City's 'Science Park' Still Without Tenants

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* correction appended

The first tower of the East River Science Park is expected to open next winter at 29th Street and the FDR Drive in Manhattan. But so far, the developer still hasn't signed any leases with prospective tenants. WNYC's Matthew Schuerman reports.

The city and the state have already committed more than $300 million to the developer that's building the science park -- with a stated goal of making New York a hub for the bio tech industry. But with no tenants yet committed, the City Council voted last month to give millions in tax breaks for companies to move in.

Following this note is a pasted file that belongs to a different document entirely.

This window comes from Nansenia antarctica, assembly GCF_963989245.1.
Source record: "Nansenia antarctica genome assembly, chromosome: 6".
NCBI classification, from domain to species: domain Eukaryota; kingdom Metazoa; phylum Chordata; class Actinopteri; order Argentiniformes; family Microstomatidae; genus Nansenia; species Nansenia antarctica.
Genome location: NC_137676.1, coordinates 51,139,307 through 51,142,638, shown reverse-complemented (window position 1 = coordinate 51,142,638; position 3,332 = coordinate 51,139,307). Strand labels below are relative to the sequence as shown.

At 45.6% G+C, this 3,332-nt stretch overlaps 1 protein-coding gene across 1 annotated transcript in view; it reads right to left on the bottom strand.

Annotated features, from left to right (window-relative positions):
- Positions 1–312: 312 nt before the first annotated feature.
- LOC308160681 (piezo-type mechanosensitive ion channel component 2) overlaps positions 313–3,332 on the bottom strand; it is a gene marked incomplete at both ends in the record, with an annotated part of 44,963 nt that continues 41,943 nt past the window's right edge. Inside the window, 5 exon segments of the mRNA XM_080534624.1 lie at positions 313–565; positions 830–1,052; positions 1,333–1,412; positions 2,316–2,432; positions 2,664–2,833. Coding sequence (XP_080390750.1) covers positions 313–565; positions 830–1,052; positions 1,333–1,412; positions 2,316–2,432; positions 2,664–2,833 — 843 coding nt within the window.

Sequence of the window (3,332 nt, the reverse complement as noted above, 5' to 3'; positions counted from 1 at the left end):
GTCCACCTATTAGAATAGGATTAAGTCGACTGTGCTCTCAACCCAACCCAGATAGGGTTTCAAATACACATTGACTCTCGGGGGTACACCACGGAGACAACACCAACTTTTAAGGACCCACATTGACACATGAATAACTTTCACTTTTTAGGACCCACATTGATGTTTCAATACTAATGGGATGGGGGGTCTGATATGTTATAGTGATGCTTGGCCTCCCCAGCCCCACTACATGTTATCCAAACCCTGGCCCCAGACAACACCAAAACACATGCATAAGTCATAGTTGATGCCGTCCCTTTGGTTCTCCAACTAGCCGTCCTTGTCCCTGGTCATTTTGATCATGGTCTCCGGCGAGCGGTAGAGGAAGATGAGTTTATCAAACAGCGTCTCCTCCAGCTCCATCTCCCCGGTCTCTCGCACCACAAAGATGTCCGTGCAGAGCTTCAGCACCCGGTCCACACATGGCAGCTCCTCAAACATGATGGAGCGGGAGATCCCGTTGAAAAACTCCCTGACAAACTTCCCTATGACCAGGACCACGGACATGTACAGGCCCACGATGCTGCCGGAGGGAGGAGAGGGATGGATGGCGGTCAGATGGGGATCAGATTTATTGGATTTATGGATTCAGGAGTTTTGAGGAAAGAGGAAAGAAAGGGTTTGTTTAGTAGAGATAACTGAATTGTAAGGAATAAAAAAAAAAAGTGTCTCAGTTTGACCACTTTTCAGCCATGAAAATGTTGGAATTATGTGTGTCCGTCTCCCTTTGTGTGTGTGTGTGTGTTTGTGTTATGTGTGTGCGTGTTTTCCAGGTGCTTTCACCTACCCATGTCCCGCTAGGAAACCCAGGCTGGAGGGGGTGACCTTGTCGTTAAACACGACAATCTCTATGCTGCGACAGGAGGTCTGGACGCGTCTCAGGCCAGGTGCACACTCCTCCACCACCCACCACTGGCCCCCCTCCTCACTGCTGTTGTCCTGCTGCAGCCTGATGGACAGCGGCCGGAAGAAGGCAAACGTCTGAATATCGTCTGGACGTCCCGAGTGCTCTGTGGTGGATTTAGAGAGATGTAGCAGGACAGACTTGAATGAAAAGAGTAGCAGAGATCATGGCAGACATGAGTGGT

Now, two sources involved in the project say, the city has almost convinced the drug company Eli Lilly to take the bait. The sources say 175 employees from Lilly's subsidiary, Imclone, may move to the Science Park -- from Lower Manhattan. Other Lilly employees from NJ and elsewhere may follow.

Update: The $300 million breaks down as follows, according to a city Industrial Development Agency analysis:

$3.5 million from waiver of the mortgage recording tax

$250 million as an exemption from the city building tax ($10 million for each of 25 years)

$12.5 million in direct contributions from the city capital budget

$8.1 million in sales tax exemptions.

There is also an additional $27 million from the state of New York for Infrastructure

* In a previous version of this story, WNYC reported that the developer still hasn’t found a company willing to rent space at the "Science Park." We should have reported the developer still hasn’t signed any leases with prospective tenants, as corrected above.